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As Canada celebrates its 150th anniversary, 2017 offers an opportunity to explore Canadian scientific accomplishments over the years and examine the nation’s future potential on the world research stage.

In observance of this milestone, Clarivate Analytics presents a report featuring quantitative analysis of Canada’s research output and impact, examining the country’s rich scientific legacy and evaluating its opportunities for the future.

The complete report, drawing upon Clarivate’s Web of Science and other evaluative tools, is available for download here

With a similar goal of assessing Canadian research, the Honourable Kirsty Duncan, Canadian Minister of Science, launched an independent panel to review the funding landscape for scientific research at the federal level, to recommend how to optimize support for such research efforts, and to mitigate existing challenges for Canadian researchers. The results of this initiative, commonly known as the “Naylor report” after the panel’s chairman, C. David Naylor of the University of Toronto, were made public on April 10, 2017 and can be found at “Canada’s Fundamental Science Review.”

The Clarivate report aims not to replicate the analysis done in the Naylor report, but rather to delve more deeply into the bibliometric data related to Canadian research. Canada, the second largest country by total area, boasts a rich history of scientific discovery and is home to some of the world’s leading institutions of higher learning, producing 25 Nobel Laureates to date (by birth or affiliation), representing the full range of fields covered by science’s highest award. Scientific breakthroughs in Canada in the past 150 years have had far-reaching effects not only within Canada, but for people all over the world. This report uses quantitative analysis of research output and impact to explore the rich scientific legacy of Canada and opportunities for the future.

Overview of recent Canadian research performance

To provide a brief sample of the report: We start by exploring Canadian research performance over the last 10 years as compared to other member nations of the Organisation for Economic Co-operation and Development (OECD). The OECD serves as an appropriate benchmark when comparing Canadian research papers to global research. This first chart (Chart 1) looks at the pace of research output over the last 10 years, normalized to the 2006 output (2006 output = 100%). While Canada and the OECD increased their research production at approximately the same pace from 2006 to 2013, after 2013, Canada’s research production was increasing at a more rapid pace, with a six percentage point difference in output, when comparing 2015 to 2006.

Chart 1: Historical Research Output Production, 2006-2015 (Base year 2006)
Source: Incites


While it is important to note that Canadian research output has been growing in the last decade, indeed faster than that of OECD countries in total, it is equally important to understand the impact of this work. The most common bibliometric indicator of research impact is normalized citation impact. The Category Normalized Citation Impact (CNCI) of a document is calculated by dividing the actual count of citations received by the expected citation rate for documents with the same document type, year of publication and subject area. The CNCI of a set of documents (for example, the collected works of an individual, institution, or country) is the average of the CNCI values for all the documents in the set. A CNCI of 1.0 represents the global average citation performance. Chart 2 below shows the historical trend of Canadian research impact over the last 10 years. The CNCI of Canada is compared to the CNCI for all OECD countries over the past 10 years. Research produced by Canada in this time span has a higher impact than the OECD taken as a whole. This signifies that Canada’s research has an above-average impact when compared to the rest of the OECD nations.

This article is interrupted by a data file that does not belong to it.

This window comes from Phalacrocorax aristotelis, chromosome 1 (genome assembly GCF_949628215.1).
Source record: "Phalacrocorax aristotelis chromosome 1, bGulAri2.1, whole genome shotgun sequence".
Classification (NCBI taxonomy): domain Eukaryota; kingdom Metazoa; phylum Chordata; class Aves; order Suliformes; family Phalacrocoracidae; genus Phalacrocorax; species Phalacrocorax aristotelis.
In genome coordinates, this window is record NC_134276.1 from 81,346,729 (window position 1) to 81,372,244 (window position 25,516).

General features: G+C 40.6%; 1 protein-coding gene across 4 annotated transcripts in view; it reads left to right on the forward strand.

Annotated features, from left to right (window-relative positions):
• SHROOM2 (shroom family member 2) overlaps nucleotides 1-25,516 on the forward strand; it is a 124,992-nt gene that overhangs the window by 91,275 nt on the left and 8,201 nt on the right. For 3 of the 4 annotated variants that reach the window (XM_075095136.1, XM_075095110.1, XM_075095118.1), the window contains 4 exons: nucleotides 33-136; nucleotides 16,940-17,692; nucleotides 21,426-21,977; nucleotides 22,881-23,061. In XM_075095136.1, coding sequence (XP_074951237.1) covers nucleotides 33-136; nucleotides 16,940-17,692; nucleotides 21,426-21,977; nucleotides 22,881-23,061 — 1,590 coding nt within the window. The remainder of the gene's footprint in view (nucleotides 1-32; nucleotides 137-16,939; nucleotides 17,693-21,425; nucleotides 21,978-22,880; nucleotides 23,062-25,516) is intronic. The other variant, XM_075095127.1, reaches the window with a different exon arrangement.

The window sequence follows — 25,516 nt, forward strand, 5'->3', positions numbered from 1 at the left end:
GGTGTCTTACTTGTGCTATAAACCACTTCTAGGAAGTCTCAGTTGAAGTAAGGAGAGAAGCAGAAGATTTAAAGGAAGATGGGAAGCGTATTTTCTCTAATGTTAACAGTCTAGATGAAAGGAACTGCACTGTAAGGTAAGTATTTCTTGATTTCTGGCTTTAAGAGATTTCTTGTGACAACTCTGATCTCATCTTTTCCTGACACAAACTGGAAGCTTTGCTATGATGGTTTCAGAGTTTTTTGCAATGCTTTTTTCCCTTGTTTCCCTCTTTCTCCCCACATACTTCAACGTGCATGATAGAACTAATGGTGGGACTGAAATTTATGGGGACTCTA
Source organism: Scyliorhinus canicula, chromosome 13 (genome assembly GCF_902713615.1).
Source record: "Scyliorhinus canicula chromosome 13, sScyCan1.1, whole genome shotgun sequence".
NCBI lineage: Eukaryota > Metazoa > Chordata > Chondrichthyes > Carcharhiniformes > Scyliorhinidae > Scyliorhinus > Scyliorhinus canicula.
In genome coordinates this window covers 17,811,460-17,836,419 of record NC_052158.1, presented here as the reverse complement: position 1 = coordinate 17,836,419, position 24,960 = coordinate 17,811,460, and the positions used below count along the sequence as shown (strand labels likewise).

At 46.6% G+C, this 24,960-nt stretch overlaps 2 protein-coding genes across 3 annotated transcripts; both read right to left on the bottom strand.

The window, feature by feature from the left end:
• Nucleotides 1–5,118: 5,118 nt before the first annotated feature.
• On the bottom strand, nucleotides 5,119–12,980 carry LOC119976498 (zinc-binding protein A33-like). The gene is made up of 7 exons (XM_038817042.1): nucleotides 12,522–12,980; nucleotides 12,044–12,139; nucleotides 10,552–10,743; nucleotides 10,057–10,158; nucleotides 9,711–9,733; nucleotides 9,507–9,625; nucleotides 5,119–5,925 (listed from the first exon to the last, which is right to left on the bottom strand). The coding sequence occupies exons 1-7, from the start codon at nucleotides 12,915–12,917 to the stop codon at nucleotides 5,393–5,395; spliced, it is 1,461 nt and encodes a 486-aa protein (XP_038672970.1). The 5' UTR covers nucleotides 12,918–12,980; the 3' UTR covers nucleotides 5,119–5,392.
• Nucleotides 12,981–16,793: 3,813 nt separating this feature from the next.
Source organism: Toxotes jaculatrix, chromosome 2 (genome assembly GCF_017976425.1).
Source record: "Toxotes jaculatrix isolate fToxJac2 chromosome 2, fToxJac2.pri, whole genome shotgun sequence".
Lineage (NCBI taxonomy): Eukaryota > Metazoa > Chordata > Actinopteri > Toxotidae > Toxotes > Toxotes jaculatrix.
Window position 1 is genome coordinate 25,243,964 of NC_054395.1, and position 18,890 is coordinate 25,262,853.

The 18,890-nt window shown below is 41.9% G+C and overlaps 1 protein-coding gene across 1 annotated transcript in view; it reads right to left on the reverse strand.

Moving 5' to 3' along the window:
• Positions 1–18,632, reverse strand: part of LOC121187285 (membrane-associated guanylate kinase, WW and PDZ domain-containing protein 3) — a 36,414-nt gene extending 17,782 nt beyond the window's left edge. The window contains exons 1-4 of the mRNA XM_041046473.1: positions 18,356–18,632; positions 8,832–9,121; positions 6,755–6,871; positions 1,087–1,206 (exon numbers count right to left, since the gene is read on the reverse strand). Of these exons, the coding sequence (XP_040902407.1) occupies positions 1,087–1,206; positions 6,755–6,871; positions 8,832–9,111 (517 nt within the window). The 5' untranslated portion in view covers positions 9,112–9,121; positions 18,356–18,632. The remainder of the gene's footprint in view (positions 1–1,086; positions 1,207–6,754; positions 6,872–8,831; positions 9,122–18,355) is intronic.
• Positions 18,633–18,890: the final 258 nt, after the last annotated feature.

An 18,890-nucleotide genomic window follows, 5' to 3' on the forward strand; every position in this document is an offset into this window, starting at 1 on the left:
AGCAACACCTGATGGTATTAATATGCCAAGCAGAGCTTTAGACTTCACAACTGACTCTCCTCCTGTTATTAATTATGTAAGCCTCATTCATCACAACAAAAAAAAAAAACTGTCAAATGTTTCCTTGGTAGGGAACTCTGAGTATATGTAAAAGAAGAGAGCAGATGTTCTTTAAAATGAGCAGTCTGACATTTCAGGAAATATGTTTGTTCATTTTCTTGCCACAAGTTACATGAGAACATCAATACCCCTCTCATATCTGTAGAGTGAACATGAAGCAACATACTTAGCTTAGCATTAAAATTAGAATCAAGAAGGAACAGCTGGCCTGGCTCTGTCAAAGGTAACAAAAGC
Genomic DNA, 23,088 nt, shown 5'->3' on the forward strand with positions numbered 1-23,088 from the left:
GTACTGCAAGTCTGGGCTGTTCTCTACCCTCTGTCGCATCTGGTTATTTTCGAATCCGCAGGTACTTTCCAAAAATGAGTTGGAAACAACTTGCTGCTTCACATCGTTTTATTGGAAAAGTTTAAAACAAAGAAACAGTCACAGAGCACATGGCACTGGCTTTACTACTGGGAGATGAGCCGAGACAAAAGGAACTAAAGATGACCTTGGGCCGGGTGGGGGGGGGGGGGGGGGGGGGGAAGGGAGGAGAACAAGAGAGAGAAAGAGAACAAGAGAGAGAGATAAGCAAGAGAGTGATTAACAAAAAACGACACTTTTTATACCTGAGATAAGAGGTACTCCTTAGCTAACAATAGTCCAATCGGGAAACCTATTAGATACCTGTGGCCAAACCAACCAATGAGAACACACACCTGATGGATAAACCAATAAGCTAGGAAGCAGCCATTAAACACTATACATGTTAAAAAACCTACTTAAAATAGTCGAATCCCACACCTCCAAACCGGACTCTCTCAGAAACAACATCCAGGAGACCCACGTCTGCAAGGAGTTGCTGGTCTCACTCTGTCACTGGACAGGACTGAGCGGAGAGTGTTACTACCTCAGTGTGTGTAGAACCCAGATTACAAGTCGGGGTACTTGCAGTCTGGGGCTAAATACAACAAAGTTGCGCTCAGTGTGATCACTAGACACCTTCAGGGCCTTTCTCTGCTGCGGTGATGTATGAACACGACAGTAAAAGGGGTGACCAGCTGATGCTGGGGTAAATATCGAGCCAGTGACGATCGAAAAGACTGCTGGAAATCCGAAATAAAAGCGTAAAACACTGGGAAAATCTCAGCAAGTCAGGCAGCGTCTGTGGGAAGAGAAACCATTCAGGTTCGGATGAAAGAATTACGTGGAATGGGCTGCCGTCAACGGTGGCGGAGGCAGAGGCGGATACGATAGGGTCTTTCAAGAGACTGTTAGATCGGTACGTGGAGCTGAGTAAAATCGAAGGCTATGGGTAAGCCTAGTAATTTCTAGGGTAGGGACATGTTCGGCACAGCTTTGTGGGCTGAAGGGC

Chart 2: Historical Category Normalized Citation Impact 2006 - 2015
Source: Incites


A series of metrics

There are many ways to analyze the scientific impact and reach of Canadian research over the past 150 years. Bibliometric and citation analysis offer one way to examine the work produced by Canadian researchers and their collaborators, and to evaluate the fields demonstrating the most impactful research. In any type of evaluation, one must use a series of metrics to give a full picture of the research undertaken.

By any measure, one cannot underestimate the importance of Canadian research in the past 150 years, and the future for new developments looks bright. The Canada’s Fundamental Science Review report from Naylor and colleagues provides a series of recommendations on how Canada can remain competitive on the global stage for the next 150 years and beyond.

Bibliometric analysis provides a unique perspective on the conduct of science in Canada, and also provides insight into where science is headed. We hope that our analysis, combined with the findings of the Naylor report, will help Canadian research funders and academic institutions make the best investments and decisions to enhance research and scholarship within Canada and beyond. The full report further explores the impact of Canadian research in the areas of endocrinology, stem cells, and the environment, as well as exploring the impact of Canadian research produced in collaboration with corporate and international partners.

To download the full Clarivate report, please click here